This content is brought to you in partnership with OrthoCarolina, one of the nation's leading orthopedic practices with offices across the Southeast. 

We've all heard it time and time again: aerobic exercise, or cardio workouts, are important for your physical health. 

But why is cardio excercise so crucial? And does aerobic exercise have to translate to running, in particular? We asked OrthoCarolina's Courtney Phillips, a certified physician's assistant, for the answers.


What Defines A "Cardio Workout," & Why Should You Incorporate Them Into Your Fitness Routine?

"A cardio workout can be defined as any workout in which the end goal is to elevate the heart rate. This should be differentiated from strength workout in which the end goal is to build stronger muscles," Phillips explained. 

And while both types of workouts are important for maintaining and improving overall health, there are some benefits offered by cardio exercises that aren't necessarily achieved through strength training. 

"When you engage in a cardio workout, the muscles of the body demand more oxygen. Increased oxygenation is accomplished by breathing more deeply and by elevating the heart rate. Ultimately, if performed consistently, this type of workout will improve the overall functioning of the heart by increasing the size of the heart’s chambers (ventricles) and increasing its muscular strength," Phillips said.

Aside from the obvious benefits of weight management and improved heart health, there are plenty of other great reasons to incorporate cardio exercises into your fitness routine, like improved cognition and decreased anxiety.

Aerobic workouts can also result in a decreased risk of developing chronic conditions like cardiovascular disease, type II diabetes, and many cancers such as breast, colon, lung, and kidney. Some cardio exercises can even help to strengthen your bones, thus decreasing the risk of fracture.


How Often Should You Be Doing Cardio Workouts (& At What Intensity)?

In terms of how often and for how long you should engage in cardio workouts, the Centers for Disease Control and Prevention makes the following recommendations:

- Kids (ages 2-17): ≥1 hr/day at least 3 days/week of “moderate-to-vigorous” activity

-Adults: Either 30min/day ≥ 5 days/week “moderate-intensity” activity OR 75 min/week “vigorous-intensity” activity OR a mix of “moderate- and vigorous-intensity” activity ≥2 days/week

-Pregnant women: 30min/day ≥ 5 days/week of “moderate-intensity” activity

"Defining the intensity of a cardio workout can be challenging, as every person responds differently to physical activity," Phillips added. "For a workout to be considered 'moderate-intensity,' you should be able to have a conversation, but could not sing. On the contrary, during a 'vigorous-intensity' workout, you would have to pause to say more than a few words."


Can I Get In An Effective Cardio Workout Without Running?

When we talk about adding more cardio to our fitness routines, running is often one of the first activities to come to mind. But we asked Phillips: are there effective no-running cardio workouts out there, for those of us who just can't get into running?

"Running can be seen as efficient and 'user friendly' due to lack of required equipment. But while running is a wonderful option for many, it is not necessarily an ideal option for all given the impact on the joints of the lower body such as the knee, ankle, hip and lower lumbar spine," Phillips explained.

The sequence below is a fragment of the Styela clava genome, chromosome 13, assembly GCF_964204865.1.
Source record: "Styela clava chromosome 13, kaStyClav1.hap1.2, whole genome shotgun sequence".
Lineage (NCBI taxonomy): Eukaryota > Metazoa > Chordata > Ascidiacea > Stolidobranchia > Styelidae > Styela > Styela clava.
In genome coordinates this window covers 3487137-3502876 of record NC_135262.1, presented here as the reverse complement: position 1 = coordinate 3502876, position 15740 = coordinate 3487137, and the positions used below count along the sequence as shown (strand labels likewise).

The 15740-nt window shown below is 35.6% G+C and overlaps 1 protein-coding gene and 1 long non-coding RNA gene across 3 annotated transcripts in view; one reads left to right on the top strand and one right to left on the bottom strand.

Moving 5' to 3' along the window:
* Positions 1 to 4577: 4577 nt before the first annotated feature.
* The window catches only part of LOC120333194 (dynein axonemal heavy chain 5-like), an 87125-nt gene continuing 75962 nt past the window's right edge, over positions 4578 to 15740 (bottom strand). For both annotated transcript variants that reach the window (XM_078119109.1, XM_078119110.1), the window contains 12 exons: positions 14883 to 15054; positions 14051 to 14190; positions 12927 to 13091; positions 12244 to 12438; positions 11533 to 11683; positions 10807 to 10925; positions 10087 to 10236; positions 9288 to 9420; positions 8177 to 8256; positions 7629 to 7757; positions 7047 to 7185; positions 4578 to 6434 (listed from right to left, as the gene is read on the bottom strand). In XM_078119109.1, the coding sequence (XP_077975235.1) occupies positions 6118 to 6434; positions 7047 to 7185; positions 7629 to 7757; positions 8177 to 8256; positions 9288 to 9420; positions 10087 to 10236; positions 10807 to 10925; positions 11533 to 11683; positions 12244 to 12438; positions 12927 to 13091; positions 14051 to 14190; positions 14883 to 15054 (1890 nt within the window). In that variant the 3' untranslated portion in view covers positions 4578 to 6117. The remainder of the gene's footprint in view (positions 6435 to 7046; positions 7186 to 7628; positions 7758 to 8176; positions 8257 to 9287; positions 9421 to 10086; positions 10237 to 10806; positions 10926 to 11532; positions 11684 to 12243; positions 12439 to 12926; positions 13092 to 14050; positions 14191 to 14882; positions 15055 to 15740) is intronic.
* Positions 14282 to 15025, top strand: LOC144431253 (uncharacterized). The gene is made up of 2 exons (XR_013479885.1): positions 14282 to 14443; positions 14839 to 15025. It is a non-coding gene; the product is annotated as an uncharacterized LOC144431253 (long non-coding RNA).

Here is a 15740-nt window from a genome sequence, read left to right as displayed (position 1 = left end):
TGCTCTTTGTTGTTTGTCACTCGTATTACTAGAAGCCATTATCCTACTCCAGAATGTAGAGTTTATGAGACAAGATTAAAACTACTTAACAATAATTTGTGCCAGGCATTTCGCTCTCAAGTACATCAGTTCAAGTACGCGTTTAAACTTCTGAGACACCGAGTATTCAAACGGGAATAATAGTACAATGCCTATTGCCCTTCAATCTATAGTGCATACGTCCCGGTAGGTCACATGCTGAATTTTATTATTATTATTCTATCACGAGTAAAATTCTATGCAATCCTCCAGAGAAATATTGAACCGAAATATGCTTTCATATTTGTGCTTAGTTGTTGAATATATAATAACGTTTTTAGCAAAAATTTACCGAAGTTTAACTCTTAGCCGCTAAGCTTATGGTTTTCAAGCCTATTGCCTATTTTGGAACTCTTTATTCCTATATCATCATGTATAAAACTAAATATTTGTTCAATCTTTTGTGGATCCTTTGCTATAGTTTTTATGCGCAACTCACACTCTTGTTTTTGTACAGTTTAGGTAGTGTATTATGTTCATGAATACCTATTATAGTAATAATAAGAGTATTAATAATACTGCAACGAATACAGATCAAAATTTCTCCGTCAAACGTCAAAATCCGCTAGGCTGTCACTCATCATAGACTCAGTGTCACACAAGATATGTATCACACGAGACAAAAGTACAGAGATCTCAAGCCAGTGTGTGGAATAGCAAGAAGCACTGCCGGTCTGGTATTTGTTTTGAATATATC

She advised that if running causes a significant increase in joint pain or swelling, you should stop the activity and consider a more low impact alternative.

By the same token, she added that if running does not cause a significant increase in joint pain or swelling, it can be part of a well-balanced exercise program.

"Any balanced cardio workout program should include some form of cross-training or varying the activity. Too much of any one workout performed repeatedly can also lead to orthopedic overuse injuries," Phillips cautioned. "If you have a favorite workout, you should still pick one day a week to switch it up and choose something new and challenging. Not only will this give overused joints a rest, but you may also note a more efficient calorie burn."

Effective Moderate Intensity Cardio Workouts That Don't Involve Running

When considering moderate intensity aerobic activities, Phillips recommends the following for an effective cardio workout:

-Fast walking
-Water aerobics
-Biking on flat ground
-Hiking on flat ground
-Dance fitness (such as Zumba)
-Mowing the lawn

Effective Vigorous Intensity Cardio Workouts That Don't Require Running

When considering vigorous intensity aerobic activities, Phillips recommends the following for an effective cardio workout:

-Biking inclines
-Hiking inclines
-Elliptical machines
-Row machines
-Plyometric training (think burpees)

"The most important factor here is not the type of activity but rather the intensity of the activity and ability to elevate the heart rate as mentioned above," Phillips said.


Learn More About Making Healthy Choices From the Experts at OrthoCarolina

Whether you've recently experienced an injury, need help with recovery after tough workouts, or are simply experiencing chronic pain and need help managing it, OrthoCarolina can help. Make an appointment at a location near you to start getting the treatment you need.